Hi Chris: ICANN Contractual Compliance talk a good game; however they don't follow through on their ... "goal, which is to ensure that the contracted parties comply with their contracts with ICANN.". Source of quote: The fact of the matter is, ICANN allow a Domain Name Registrant, CentralNic to actively violate "The Lanham Act" with their Fake.CC.COMs, deployed specifically to Infringe, Dilute and Blur the Common Law protected Marks, Trade Names and Trademarks (TM) which are Common Law, with or without relief, in Virginia, contingent on being either In Rem or In Personam to Virginia. ICANN and the NTIA; have ~ knowingly ~ allowed CentralNic to construct; and maintain their own Protection Racket. Owners of USPTO ® Trademarks should not have to negotiate with a firm who actively Induce Infringement, as a Contributory aide to Wilful Infringers, inside the .COM TLD. Nor should we be obliged to Defensively RE-Register our ".COM" Brands with CentralNic, or their "ICANN Accredited" participants, via Virginia; all supported by bad actor VeriSign, who are the worlds exclusive .COM Registry, who wholesale to their supporting registrar Registries, going to retail. Simply put, ICANN support Racketeering, through their failure to enforce the RA & RAA; and are therefore complicit to Racketeering themselves, as Hosts & Sponsors of the Instrumentality used to Infringe.

    vishal kawatra  19:05 UTC on 27 November 2015

    Has anyone posted an informative youtube video on introducing ICANN or similar ? if so kindly share , it would be greatly appreciated .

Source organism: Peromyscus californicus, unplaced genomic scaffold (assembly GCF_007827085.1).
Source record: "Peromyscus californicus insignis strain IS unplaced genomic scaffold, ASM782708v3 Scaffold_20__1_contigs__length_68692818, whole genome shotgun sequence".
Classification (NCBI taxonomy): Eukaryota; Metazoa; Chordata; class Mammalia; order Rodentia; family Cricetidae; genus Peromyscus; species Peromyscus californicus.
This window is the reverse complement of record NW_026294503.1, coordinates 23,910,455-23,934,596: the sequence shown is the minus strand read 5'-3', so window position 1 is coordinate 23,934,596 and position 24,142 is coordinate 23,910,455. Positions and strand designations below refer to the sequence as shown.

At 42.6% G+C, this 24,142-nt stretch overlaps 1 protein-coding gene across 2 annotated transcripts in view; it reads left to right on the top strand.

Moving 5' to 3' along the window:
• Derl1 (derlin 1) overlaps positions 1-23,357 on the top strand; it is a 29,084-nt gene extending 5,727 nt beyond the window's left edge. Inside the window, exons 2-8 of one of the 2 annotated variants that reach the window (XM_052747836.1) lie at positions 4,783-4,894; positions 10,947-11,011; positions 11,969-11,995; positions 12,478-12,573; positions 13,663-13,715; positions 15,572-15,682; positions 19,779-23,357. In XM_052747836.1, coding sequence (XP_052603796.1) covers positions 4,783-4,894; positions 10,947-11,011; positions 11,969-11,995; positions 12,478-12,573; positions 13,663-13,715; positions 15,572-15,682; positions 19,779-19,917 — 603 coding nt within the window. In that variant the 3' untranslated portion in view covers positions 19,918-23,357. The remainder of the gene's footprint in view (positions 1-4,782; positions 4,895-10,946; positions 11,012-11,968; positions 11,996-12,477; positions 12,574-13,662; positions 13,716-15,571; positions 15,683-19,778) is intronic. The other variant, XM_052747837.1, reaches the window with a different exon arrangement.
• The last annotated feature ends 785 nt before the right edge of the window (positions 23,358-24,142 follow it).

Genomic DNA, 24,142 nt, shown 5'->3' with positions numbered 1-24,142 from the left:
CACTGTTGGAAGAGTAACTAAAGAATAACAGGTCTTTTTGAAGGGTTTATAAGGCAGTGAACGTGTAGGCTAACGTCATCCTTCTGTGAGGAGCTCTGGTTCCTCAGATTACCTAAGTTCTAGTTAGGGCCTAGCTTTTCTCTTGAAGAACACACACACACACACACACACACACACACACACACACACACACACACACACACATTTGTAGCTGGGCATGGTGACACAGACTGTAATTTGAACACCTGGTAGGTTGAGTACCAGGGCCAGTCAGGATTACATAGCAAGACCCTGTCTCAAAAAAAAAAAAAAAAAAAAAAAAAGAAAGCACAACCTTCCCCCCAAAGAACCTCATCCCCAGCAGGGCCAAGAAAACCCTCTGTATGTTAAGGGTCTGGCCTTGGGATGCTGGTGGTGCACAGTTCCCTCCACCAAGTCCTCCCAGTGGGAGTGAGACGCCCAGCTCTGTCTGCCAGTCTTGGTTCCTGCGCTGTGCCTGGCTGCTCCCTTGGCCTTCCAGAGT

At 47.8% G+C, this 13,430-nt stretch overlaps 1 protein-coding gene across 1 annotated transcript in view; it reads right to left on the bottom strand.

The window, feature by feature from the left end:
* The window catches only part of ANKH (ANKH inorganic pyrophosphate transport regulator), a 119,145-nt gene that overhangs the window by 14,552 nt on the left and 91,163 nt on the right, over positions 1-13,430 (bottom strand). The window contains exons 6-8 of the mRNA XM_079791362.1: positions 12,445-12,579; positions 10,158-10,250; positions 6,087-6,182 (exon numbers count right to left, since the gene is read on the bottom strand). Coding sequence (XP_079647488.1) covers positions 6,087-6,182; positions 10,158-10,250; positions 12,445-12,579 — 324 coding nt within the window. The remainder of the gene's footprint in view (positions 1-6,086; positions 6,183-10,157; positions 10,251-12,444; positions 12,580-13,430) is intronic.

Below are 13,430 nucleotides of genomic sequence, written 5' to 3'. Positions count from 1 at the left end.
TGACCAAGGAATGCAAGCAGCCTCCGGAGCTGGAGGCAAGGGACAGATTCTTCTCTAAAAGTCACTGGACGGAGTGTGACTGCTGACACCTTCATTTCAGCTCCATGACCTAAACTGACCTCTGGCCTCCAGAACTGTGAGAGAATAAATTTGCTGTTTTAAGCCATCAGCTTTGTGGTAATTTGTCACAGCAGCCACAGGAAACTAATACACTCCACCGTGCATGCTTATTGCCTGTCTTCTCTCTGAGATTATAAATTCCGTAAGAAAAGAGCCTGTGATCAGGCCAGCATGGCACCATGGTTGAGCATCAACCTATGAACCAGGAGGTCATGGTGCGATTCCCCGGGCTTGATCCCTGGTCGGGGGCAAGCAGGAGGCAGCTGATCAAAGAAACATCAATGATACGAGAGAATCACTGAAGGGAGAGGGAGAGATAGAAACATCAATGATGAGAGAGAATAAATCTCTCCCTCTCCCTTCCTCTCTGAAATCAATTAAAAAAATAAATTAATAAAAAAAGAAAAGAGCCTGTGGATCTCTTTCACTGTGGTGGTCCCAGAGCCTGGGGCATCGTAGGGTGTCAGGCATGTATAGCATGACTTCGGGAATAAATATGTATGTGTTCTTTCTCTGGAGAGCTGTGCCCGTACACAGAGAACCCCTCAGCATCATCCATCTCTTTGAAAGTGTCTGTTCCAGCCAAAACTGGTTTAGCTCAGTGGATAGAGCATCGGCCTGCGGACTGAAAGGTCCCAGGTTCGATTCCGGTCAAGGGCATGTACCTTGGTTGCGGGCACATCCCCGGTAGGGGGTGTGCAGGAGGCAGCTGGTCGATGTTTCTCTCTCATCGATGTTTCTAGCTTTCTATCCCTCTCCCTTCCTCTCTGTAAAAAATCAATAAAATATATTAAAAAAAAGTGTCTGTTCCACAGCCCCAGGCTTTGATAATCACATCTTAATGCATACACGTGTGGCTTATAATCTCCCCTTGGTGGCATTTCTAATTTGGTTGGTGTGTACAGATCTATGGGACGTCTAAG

Femme mature  01:22 UTC on 22 December 2015

    Thanks for this initiative

Domain Name System
Internationalized Domain Name ,IDN,"IDNs are domain names that include characters used in the local representation of languages that are not written with the twenty-six letters of the basic Latin alphabet ""a-z"". An IDN can contain Latin letters with diacritical marks, as required by many European languages, or may consist of characters from non-Latin scripts such as Arabic or Chinese. Many languages also use other types of digits than the European ""0-9"". The basic Latin alphabet together with the European-Arabic digits are, for the purpose of domain names, termed ""ASCII characters"" (ASCII = American Standard Code for Information Interchange). These are also included in the broader range of ""Unicode characters"" that provides the basis for IDNs. The ""hostname rule"" requires that all domain names of the type under consideration here are stored in the DNS using only the ASCII characters listed above, with the one further addition of the hyphen ""-"". The Unicode form of an IDN therefore requires special encoding before it is entered into the DNS. The following terminology is used when distinguishing between these forms: A domain name consists of a series of ""labels"" (separated by ""dots""). The ASCII form of an IDN label is termed an ""A-label"". All operations defined in the DNS protocol use A-labels exclusively. The Unicode form, which a user expects to be displayed, is termed a ""U-label"". The difference may be illustrated with the Hindi word for ""test"" — परीका — appearing here as a U-label would (in the Devanagari script). A special form of ""ASCII compatible encoding"" (abbreviated ACE) is applied to this to produce the corresponding A-label: xn--11b5bs1di. A domain name that only includes ASCII letters, digits, and hyphens is termed an ""LDH label"". Although the definitions of A-labels and LDH-labels overlap, a name consisting exclusively of LDH labels, such as"""" is not an IDN."